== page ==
Updated: Feb 23
This month’s Soul Matters theme is Love. Given the loneliness, grief, and rage that so many of us carry these days, it feels important to affirm that it can be hard to connect with this theme - particularly with the overemphasis on “romantic love” promoted through the commercialization of Valentine’s Day.
It can help to consider that love is a timeless, complex, deeply personal, societally influenced, multifaceted, universal experience and yearning. Our understandings of it and ability to experience and share it can and must EVOLVE!
Here’s an example: the Golden Rule (first mentioned in Confucian texts of 5th century BCE and then appearing in Buddhist, Hindu, Jewish, and Christian religious texts) revolutionized human interactions by asking folks to: “do unto others as you would wish done unto you”; to not hold double standards that disadvantage others.
More recently, driven by increased attentiveness to social inequities, there’s a movement to decentralize our own wishes in favor of what others will more readily perceive as caring respect and even love. It’s called The “Platinum Rule” (developed by Dave Kerpen): “do unto others what they wish to be done unto them.”
This change arose from a growing awareness that, as lovely as it can be to know what it is we value and to offer that to one another, it is more just and more effective to centralize others’ needs and desires - allowing their experiences and needs to guide the actions we take on behalf of love.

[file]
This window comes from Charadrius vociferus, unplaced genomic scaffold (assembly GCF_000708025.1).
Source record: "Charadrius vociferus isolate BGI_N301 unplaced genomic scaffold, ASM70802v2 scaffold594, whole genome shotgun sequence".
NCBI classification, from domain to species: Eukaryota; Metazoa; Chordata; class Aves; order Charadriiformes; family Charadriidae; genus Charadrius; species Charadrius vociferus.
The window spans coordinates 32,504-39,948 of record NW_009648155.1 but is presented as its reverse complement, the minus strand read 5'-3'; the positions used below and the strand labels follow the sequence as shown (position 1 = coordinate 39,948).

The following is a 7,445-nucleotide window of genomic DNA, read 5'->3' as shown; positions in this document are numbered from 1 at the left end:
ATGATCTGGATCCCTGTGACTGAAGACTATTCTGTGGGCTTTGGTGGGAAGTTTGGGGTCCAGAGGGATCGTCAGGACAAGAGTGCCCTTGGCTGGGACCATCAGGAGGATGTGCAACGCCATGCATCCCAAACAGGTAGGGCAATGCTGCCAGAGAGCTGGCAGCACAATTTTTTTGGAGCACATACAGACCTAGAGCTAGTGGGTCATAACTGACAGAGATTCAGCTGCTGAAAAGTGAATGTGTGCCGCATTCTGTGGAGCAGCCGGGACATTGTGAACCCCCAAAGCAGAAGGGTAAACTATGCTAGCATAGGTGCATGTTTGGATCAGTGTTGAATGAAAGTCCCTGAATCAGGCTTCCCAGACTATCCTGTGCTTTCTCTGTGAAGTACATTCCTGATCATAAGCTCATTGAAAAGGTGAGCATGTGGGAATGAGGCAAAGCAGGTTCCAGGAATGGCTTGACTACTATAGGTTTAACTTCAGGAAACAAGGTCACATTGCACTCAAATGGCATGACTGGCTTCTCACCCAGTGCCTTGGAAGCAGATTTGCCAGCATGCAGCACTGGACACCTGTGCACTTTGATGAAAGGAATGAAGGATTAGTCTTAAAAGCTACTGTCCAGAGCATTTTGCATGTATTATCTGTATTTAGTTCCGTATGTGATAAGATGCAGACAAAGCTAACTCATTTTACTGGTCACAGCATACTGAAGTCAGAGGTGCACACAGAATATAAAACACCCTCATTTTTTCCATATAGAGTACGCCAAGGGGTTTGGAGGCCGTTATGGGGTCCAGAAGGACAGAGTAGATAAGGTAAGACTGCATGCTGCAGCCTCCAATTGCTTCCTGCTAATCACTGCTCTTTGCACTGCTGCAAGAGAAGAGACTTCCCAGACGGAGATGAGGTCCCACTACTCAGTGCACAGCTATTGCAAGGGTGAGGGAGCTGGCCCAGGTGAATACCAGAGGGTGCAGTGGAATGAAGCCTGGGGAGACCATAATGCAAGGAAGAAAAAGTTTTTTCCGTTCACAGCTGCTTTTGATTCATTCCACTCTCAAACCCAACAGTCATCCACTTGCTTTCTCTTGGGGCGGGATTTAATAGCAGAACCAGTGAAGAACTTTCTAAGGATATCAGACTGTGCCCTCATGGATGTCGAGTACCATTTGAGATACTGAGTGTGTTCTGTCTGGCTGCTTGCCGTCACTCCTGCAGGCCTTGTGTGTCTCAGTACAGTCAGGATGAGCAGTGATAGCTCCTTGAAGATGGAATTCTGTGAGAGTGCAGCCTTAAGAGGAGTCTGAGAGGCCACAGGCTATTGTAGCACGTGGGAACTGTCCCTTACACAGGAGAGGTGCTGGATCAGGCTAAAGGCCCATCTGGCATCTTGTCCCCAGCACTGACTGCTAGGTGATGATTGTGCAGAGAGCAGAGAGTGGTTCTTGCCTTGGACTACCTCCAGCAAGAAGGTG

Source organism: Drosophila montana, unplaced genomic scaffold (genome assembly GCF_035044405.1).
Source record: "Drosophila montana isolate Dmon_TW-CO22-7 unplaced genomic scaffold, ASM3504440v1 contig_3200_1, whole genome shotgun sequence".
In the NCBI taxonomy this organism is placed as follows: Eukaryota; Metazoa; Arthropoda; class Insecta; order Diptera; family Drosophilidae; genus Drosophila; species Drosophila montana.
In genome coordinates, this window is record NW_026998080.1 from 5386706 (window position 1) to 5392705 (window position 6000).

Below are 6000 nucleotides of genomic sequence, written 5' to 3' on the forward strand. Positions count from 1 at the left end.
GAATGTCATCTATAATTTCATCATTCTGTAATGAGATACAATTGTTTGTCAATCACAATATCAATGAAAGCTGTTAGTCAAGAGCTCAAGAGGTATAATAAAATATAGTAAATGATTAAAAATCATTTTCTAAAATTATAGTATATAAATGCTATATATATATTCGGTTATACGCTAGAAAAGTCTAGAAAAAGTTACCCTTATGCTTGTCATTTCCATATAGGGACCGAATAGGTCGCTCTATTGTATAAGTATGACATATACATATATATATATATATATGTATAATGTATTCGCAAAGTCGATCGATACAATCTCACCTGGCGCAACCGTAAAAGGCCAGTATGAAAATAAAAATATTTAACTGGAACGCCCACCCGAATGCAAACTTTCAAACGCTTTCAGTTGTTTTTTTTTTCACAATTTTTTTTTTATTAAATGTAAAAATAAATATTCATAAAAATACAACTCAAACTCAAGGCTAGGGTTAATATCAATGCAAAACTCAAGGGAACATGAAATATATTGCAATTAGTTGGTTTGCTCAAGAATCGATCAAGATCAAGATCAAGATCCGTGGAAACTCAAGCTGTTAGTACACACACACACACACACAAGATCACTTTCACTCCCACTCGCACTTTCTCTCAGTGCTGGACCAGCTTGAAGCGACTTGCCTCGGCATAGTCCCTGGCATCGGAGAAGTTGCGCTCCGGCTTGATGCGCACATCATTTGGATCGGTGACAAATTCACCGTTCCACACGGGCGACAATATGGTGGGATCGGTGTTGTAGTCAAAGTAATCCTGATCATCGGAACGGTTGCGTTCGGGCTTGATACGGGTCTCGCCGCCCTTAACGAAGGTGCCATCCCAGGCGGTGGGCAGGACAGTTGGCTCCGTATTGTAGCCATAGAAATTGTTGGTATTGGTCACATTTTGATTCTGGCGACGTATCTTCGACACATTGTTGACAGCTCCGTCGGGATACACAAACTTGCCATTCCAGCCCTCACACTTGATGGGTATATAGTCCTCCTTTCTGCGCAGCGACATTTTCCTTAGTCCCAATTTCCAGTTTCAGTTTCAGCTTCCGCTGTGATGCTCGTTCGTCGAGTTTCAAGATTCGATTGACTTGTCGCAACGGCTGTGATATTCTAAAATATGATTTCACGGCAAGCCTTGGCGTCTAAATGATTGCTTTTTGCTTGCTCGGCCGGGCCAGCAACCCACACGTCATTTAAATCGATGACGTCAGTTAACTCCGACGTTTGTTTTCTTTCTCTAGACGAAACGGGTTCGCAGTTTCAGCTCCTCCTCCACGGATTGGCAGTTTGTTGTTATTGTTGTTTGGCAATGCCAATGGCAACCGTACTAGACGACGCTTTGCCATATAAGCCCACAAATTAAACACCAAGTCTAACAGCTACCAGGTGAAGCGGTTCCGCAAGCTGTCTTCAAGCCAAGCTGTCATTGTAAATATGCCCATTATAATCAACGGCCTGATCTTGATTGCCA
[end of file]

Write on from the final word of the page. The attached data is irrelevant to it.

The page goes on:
The Platinum Rule asks that we allow love to make us curious about the ways in which our experiences, needs, and desires may differ and/or intersect; that we risk sharing those insights with one another, listening deeply, setting aside assumptions and habits. (This is exactly the kind of approach required when we form and live with our covenants).
The Platinum Rule also invites us to make room for the discomfort that can come with power differentials, or with occasionally missing the mark and having to negotiate the restoration of strained or fractured relationships. Or having to live with those situations where that just isn’t possible.
Engaging in this way is how we make our commitment to love tangible.
The take home message? Love is not simple or easy! There’s far more to it than the romance industry would have us believe. And, life is given meaning precisely through our willingness, every day, with every encounter, to learn how best and most responsibly to receive it and to give it.
I’m so moved to be in a community committed to human diversity, and to spiritual and social evolution. And, to now be in covenanted partnership with UUSM’s newly contracted Worship Life Minister, Tovis Page. (Please take a look at the Covenant we formed to guide our time together at UUSM.)
We explored more aspects of LOVE at the Sunday Feb. 19th Sharing Circle – particularly related to the “languages of love.” Next month, on March 5th, we’ll see what “vulnerability” has to do with it. Please grab a snack after the service and join us in Beck Hall at noon. See you then!
In Awe & Gratitude, Rev Stefanie